I got an iMac 27" with a dying hard drive. Sometimes I got hight read/write access to the hard drive and I don't why.

Is there an program to monitor the access program specific? I want to know which program causes the high activities.


You can use the command-line application fs_usage to monitor disk use live. It requires elevated privileges.

Enter in Terminal:

sudo fs_usage

The only problem is, without filtering for applications, you probably won't be able to read the output fast enough. To filter for specific applications:

sudo fs_usage Finder

It wants the internal application name that is also used e.g. in ps, not the name of the application bundle.

Another option is opensnoop: It only monitors file open activity and contains less noise than fs_usage but you need e.g. grep to filter the output.

It contains the numeric file descriptor returned from the file open call or -1 if it failed. This doesn't have to indicate a real problem though: Many programs seem to open files (e.g. configuration files) speculatively, and if they don't exist, fall back to defaults.

It also requires elevated (i.e. root) privileges:

sudo opensnoop

It's ideal for answering questions like this one: Run opensnoop | grep plist to monitor all .plist configuration file changes, and change some settings in System Preferences to find out where they're stored on disk.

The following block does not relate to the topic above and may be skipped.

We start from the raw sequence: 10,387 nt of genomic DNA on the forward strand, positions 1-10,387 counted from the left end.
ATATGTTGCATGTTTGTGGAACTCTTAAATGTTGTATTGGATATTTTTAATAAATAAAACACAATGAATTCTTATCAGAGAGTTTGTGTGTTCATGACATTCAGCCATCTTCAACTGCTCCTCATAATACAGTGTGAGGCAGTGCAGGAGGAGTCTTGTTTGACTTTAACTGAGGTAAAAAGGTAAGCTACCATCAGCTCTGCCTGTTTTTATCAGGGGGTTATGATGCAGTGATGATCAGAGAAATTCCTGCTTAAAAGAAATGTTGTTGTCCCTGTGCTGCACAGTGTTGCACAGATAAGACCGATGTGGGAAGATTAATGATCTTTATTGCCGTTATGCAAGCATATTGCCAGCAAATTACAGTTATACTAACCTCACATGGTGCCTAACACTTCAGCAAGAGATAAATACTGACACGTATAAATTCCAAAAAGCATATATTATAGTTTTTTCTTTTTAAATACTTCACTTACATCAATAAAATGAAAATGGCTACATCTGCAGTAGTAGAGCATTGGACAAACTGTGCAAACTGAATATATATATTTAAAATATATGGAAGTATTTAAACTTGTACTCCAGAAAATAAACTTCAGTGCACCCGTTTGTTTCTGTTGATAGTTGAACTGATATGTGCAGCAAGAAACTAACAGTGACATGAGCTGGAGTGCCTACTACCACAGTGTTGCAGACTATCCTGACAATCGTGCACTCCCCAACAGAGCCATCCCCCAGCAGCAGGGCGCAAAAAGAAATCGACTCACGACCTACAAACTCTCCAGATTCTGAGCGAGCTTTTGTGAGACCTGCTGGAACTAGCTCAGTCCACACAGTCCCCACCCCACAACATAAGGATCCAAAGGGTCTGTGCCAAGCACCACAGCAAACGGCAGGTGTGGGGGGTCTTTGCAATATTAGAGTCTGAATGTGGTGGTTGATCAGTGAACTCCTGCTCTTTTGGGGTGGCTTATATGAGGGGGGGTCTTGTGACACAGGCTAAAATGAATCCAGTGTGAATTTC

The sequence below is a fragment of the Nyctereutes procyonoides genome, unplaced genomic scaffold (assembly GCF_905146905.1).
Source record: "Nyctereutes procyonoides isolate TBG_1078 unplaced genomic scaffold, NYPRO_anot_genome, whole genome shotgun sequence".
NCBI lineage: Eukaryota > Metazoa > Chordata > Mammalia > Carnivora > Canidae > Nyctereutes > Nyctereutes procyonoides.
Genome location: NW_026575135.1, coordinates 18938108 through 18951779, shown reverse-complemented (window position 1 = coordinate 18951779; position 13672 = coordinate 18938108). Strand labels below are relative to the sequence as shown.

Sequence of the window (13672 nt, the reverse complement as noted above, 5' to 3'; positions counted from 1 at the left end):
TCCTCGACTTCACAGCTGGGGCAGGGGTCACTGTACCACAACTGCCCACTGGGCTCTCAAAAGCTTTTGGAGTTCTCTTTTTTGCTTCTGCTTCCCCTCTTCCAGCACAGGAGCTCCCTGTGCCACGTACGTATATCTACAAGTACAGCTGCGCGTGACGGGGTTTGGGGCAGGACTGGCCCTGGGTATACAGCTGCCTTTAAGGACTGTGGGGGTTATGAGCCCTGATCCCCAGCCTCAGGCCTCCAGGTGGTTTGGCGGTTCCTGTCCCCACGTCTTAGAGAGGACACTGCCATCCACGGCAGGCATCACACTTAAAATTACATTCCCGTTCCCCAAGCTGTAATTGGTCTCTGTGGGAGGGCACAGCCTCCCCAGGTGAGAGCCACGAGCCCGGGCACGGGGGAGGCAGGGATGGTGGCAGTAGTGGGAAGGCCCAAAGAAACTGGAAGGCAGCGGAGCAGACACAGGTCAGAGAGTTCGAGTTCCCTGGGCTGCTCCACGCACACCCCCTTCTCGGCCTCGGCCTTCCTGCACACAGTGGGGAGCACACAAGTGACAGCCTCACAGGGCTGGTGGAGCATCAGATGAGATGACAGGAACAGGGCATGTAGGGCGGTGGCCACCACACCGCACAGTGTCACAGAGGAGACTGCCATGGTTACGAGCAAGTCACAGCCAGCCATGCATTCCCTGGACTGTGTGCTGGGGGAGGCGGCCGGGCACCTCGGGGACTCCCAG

You can also inspect the processes in /Applications/Utilities/Activity Monitor.app. Select a process in the list, then View » Inspect Process » Open Files and Ports.

You can also use fseventer, a GUI utility for monitoring file system changes.

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(Thanks @Chealion!)

  • I use the 'Activity Monitor.app' to monitor the total hdd i/o – user65810 Feb 2 '11 at 19:17
  • The problem is, I dont know the program causing the high i/o – user65810 Feb 2 '11 at 19:18
  • @user Then use fs_usage to see which program name you come across often enough and filter afterwards. – Daniel Beck Feb 2 '11 at 19:19
  • 3
    fseventer is a decent GUI to fs_usage. – Chealion Feb 2 '11 at 20:16

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